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How Mark Turmell went from creating NBA Jam to match-three at Zynga


It's been almost a year since NBA Jam creator Mark Turmell left Electronic Arts to join social gaming powerhouse Zynga. Now, the company is finally ready to reveal his first project, Bubble Safari. Zynga's first arcade title, Bubble Safari tasks a former space program monkey named Bubbles (not that Bubbles, presumably) with saving his jungle friends. Bubbles does so in the only logical way: A match-three bubble-popping puzzle game.

Bubble Safari will launch tomorrow on both Facebook and, with a mobile version under consideration.

It might seem strange for Turmell to move from the likes of Smash TV, NBA Jam and NFL Blitz to a puzzle game, but he sees them all as fundamentally arcade experiences. "Match-three games have been around for 20-plus years," he says, "even the original Bust-A-Move in the arcade was one of my favorite games – that was in the same era as NBA Jam."

Gallery: Bubble Safari | 9 Photos

The influence of Bust-A-Move (AKA Puzzle Bobble) is immediately apparent. The basics are still the same, tasking Bubbles with firing ... bubbles out of a cannon toward an ever-descending rack of colorful spheres above. Connect at least three of the same color, and they pop. Skilled players might try to eliminate the top row first, which will automatically drop any bubbles attached below.

There are, however, some significant additions to the traditional formula. One of the key additions to the formula was actually borrowed from NBA Jam, namely the On Fire mode (sadly unaccompanied by a Marv Albert impersonator). If Bubbles nails three matches in a row, he becomes "on fire" and can briefly blast huge clumps of bubbles off of the rack (all to the tune of Tchaikovsky's 1812 Overture). There's also a special gauge that fills as points are earned and, once filled, players can spin for a random Boost Bubble. These bubbles grant special abilities, such as lightning that can zap through a line of bubbles or time bombs that explode after a few seconds.

Bubbles, the monkey, has to deal with a number of hazards as well, notably beehives and spawners. Beehives will periodically launch bees at Bubbles, causing him to erratically fire bubbles, while spawners will spit out additional bubbles every turn, making it more difficult to plan your next move.

Unsurprisingly, Bubble Safari also packs in a fair amount of social features. For example, players are able to trade bubbles with one another during play, a handy feature if you need a specific bubble at a given moment. Also, a first for Zynga, Bubble Safari includes real-time, head-to-head multiplayer on, allowing players to find opponents via matchmaking or to play with friends directly.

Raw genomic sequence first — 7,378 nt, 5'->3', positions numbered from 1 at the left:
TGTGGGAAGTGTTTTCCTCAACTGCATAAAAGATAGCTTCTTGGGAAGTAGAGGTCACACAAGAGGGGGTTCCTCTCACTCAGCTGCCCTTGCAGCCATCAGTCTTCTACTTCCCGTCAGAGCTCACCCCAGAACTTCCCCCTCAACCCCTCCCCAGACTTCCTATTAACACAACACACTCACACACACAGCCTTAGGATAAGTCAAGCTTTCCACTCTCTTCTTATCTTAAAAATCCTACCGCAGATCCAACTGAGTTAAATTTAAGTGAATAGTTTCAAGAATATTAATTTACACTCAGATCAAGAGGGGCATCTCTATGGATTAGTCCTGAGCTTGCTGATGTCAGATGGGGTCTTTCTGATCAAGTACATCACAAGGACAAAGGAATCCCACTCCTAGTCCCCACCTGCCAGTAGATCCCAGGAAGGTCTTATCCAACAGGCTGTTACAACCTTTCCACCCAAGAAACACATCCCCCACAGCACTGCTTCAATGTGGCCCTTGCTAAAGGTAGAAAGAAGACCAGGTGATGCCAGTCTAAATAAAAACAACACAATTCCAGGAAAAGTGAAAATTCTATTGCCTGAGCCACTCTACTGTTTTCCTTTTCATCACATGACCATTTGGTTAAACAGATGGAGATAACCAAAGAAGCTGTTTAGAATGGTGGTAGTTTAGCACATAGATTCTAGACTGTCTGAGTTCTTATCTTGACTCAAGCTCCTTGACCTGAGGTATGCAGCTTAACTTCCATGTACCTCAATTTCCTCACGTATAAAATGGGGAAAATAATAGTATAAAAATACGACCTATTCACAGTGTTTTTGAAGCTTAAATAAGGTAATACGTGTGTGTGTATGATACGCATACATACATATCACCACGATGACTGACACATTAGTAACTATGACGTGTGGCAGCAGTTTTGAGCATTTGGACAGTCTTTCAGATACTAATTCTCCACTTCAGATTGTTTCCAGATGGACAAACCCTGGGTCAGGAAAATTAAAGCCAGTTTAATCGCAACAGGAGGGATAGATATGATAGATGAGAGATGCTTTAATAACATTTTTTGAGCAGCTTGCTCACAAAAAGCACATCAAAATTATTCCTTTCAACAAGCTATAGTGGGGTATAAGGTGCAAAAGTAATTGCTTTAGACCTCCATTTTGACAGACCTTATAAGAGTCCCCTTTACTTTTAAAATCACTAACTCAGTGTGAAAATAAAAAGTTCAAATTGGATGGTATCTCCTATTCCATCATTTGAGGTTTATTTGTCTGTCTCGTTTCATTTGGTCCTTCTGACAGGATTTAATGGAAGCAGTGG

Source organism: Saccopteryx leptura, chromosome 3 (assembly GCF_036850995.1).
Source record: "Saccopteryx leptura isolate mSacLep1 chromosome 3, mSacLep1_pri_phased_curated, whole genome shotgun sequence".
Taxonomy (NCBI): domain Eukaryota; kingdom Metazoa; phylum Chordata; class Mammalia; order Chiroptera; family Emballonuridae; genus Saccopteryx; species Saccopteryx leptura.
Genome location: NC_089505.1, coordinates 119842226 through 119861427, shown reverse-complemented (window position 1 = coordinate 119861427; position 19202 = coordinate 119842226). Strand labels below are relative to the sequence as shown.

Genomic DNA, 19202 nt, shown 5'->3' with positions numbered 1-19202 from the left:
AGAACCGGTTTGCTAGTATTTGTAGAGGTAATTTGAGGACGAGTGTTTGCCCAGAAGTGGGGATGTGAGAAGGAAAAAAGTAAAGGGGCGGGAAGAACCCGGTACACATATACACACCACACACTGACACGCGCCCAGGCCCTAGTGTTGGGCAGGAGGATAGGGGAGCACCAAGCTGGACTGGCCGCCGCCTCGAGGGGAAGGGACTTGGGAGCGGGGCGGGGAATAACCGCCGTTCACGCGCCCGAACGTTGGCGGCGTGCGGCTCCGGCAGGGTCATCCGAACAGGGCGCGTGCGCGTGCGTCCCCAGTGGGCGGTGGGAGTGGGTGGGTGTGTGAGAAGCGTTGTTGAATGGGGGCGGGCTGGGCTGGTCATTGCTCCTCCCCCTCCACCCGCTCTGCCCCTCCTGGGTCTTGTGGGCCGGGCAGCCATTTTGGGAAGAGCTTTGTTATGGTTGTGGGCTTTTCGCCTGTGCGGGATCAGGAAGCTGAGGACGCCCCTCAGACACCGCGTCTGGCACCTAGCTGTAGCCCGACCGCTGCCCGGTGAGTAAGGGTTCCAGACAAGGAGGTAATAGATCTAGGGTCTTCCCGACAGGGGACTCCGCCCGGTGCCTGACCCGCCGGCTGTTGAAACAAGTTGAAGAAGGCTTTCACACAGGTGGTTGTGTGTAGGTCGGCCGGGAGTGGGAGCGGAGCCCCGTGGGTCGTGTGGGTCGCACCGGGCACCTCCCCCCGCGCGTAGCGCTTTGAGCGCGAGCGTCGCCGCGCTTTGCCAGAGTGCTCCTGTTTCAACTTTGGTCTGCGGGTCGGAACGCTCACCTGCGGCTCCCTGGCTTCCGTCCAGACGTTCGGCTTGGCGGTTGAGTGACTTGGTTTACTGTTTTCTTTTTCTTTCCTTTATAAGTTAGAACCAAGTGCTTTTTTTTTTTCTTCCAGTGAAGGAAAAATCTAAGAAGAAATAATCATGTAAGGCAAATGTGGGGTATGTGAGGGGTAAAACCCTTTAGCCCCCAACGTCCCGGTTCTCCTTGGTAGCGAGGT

The game is free-to-play, with players given 5 free "energy" – credits, essentially – every day. Each level costs one energy to play, though players earn that energy back upon completing the level. Just like an arcade game, says Turmell, you can keep playing all day so long as you keep winning. Should you run out of energy, you can borrow some from friends or wait for it to regenerate at a rate of one energy every 20 minutes. Of course, if your friends are stingy and you're impatient, you can always buy more energy for real money. Power-ups are also available for either in-game currency or real money.

I don't want to throw stones at the traditional business, but this is clearly the future.- Mark Turmell

As to what inspired the game, Turmell says Zynga wasn't doing any arcade games when he joined the company last summer. "There's something magical about match-three," he says. "I realized that although the genre's been around for so long, and there are many, many, many bubble shooters, that there was still huge room for innovation."

So, why leave Electronic Arts for Zynga? After all, EA already has social game studios. Turmell says it's a matter of pursuing ideas. "I had rebirthed NBA Jam [and] NFL Blitz there, and it was really difficult to justify up the chain of command the wisdom, or lack thereof, of any one particular title," he says, "it's hard to convince people about what the numbers will be." He notes further that his experience in the arcade business is very similar to Zynga's. "When NBA Jam went out and collected a billion dollars one quarter at a time in 1993, that happened because we were in the arcade months before it released, tuning and tweaking that game," he says, elaborating that his team worked directly with players at local Chicago arcades to create the final version of NBA Jam. "Here [at Zynga] we have the ability to go through that same kind of data and shift and adjust as needed." This kind of direct player feedback, he says, puts Zynga "light years" ahead of the competition.

"I don't want to throw stones at the traditional business, but this is clearly the future. There's no question that Zynga is marching down the right path of making games free-to-play and social. It'll be in every aspect of gaming in the years ahead."

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